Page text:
FDA Warnings



Reports of serious complications from transvaginal mesh devices have resulted in safety alerts from the FDA. Here are some of the warnings:
In October 2008, the FDA issued a safety alert to surgeons about the risks connected to transvaginal mesh devices. The warning was based on more than 1,000 reports of complications, which the agency received between 2005 and 2007. In this warning, the FDA indicated that potential contributing factors to mesh device complications may include general patient health, mesh material, surgical and additional procedures during the same operation (e.g., hysterectomy) and estrogen levels.

In July 2011, the FDA identified the most common problems resulting from mesh devices. They include mesh erosion through the vagina, extrusion or exposure. Pain, infection, bleeding and painful sex also occur frequently as well as organ perforation and urinary dysfunction. Other serious complications are mesh shrinkage, which can create intense pain, scarring, vaginal shortening and sexual dysfunction. Recurrence of POP and neuromuscular issues are other factors often leading to multiple surgeries, which do not always fix the issues. In this report, the FDA also stated that transvaginal mesh implantation does not deliver improved clinical results than traditional non-mesh procedures and recommended safer alternatives.

The FDA also provided the following guidelines for surgeons:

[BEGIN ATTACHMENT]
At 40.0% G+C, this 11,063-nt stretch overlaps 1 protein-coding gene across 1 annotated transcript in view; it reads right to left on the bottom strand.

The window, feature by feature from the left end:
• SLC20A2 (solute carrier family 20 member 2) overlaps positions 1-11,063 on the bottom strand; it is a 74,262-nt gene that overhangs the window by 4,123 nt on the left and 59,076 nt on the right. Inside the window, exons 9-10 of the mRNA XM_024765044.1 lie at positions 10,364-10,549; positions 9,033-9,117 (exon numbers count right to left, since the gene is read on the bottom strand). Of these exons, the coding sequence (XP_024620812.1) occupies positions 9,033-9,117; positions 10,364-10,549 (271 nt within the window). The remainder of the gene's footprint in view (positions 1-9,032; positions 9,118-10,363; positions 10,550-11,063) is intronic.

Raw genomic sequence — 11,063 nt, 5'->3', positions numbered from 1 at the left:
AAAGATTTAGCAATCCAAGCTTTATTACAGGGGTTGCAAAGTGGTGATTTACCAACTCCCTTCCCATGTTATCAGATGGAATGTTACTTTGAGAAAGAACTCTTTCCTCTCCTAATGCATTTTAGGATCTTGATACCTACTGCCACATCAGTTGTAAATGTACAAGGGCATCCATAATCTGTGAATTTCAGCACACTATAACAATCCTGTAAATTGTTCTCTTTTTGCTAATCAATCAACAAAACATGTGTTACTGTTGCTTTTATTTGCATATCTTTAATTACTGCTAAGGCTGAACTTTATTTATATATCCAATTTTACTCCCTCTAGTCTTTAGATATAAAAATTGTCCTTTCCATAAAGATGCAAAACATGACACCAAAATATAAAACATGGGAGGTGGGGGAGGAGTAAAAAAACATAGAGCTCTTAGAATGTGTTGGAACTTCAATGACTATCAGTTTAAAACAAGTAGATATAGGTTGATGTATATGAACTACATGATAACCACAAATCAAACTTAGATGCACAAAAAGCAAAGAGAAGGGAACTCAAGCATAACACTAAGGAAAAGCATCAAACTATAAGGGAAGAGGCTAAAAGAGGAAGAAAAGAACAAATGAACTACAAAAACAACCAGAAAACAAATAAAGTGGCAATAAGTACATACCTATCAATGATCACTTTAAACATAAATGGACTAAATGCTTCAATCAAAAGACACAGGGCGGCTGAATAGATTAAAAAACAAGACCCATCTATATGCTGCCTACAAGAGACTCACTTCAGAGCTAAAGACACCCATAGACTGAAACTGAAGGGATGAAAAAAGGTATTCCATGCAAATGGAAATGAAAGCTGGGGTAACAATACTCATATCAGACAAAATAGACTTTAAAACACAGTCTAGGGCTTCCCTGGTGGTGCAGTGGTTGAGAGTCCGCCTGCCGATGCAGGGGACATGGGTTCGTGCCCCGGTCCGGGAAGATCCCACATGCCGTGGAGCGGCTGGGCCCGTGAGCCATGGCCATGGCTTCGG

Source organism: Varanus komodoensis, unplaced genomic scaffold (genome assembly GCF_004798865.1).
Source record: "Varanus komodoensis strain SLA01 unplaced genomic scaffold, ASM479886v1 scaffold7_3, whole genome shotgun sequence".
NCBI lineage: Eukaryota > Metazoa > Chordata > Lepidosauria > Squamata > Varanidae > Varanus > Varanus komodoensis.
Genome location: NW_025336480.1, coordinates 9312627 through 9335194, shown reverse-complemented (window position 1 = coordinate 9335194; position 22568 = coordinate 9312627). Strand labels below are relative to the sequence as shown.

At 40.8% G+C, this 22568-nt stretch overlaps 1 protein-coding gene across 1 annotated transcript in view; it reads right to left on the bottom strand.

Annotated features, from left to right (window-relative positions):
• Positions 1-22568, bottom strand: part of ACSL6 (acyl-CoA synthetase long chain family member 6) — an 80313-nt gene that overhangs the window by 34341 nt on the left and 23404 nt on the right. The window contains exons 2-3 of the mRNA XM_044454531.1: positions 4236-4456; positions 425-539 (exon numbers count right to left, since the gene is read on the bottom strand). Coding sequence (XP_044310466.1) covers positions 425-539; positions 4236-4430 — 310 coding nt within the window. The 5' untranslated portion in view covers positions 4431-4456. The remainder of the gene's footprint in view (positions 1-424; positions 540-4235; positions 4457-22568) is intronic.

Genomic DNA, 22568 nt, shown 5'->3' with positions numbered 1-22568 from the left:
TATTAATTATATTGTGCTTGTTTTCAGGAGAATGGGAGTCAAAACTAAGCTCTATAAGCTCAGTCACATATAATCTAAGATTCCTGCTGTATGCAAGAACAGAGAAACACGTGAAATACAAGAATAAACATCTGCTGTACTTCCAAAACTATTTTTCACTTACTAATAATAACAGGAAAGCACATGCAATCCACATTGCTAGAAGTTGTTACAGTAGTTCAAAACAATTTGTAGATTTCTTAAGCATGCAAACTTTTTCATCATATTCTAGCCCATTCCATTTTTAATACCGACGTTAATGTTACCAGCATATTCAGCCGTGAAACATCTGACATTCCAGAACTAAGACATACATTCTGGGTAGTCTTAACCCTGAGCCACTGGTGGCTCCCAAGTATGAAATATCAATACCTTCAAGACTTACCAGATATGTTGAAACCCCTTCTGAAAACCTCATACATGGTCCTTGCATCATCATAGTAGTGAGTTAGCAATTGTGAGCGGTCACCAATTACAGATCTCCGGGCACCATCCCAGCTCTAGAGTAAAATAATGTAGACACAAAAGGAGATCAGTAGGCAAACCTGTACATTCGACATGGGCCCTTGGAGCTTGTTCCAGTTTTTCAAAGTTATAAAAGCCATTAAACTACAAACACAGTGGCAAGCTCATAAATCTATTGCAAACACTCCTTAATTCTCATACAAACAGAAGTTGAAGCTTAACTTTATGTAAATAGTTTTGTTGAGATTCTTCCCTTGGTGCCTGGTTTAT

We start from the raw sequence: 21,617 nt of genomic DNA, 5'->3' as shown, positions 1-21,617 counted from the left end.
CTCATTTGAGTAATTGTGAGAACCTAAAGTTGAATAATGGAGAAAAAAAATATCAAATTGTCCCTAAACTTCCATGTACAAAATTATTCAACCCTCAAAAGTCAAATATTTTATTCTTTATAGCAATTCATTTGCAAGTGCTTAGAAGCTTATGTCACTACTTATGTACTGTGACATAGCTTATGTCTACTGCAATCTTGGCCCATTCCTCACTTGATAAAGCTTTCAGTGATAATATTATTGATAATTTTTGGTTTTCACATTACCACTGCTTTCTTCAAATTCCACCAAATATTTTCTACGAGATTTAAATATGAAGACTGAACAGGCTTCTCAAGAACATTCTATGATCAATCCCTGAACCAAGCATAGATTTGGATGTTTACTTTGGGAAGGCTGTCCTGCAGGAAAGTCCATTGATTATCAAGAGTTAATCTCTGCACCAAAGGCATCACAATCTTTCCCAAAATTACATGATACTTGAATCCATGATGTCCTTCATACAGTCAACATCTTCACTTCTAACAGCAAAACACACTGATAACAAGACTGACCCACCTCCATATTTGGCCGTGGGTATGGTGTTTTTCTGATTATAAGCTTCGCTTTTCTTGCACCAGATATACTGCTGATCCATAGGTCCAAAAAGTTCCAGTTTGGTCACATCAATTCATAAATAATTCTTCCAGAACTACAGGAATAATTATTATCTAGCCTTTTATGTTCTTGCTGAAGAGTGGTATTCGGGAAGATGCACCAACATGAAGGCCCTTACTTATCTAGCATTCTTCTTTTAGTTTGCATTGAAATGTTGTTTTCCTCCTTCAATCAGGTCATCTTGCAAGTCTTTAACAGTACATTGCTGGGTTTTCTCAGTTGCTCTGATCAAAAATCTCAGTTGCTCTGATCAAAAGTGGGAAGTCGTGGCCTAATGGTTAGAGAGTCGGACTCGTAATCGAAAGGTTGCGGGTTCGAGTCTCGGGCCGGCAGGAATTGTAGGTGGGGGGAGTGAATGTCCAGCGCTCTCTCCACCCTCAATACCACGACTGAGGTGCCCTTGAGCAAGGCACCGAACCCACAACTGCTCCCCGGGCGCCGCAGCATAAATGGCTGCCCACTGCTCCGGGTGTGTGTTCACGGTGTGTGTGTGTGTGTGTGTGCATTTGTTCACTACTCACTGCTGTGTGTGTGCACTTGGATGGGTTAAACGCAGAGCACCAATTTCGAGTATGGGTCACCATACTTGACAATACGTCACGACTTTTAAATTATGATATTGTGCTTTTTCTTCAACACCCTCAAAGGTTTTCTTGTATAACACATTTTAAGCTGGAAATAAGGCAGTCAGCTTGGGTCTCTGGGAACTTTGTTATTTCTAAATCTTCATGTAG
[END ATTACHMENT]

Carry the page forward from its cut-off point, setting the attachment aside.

Undergo special training for each mesh implantation, and consider the risks.

Be vigilant regarding complications, particularly erosion and infection..

Monitor problems related to the procedure including bowel, bladder and blood vessel perforations.

Let patients know that the mesh implantation is permanent and that some issues may lead to revision surgery, which may not correct the problem.

In addition, the agency has required mesh manufacturers to complete safety assessments of the mesh products.
In 2014, the FDA submitted two proposals to reclassify mesh products as a Class III device, necessitating strict testing before products sales. In 2016, the new status was approved.

Transvaginal Mesh Device Recalls

To date, the FDA has not issued a recall of mesh devices despite all of the warnings. However, after the safety alerts, several manufacturers have recalled some of their own products and stopped selling others. Here are some of the details:

In 1999, Boston Scientific recalled its ProtoGen mesh implant.

In 2006, Mentor Corporation replaced its ObTape sling with a new product..

In 2012, Johnson & Johnson’s Ethicon subsidiary stopped selling four different Gynecare mesh products and changed the information on labels for other devices.

In 2012, C.R. Bard ended production of the Avaulta Plus device, which was approved in 2008.

In August 2011, Public Citizen demanded a recall of all mesh products with non-absorbable synthetic material. On behalf of consumers, the group stated that the FDA has an obligation to remove these products from the marketplace because of the risk of injuries.

Contact Transvaginal Mesh Lawyers for a Free, Confidential Legal Consultation

Based on the FDA's warnings, the manufacturers' own recalls of mesh devices and a consumer group's outcries, these products clearly present a high risk of complications. If you are a woman who suffered the devastating consequences of using a mesh product, you may be entitled to compensation. Contact transvaginal mesh lawyers for a free, confidential consultation.

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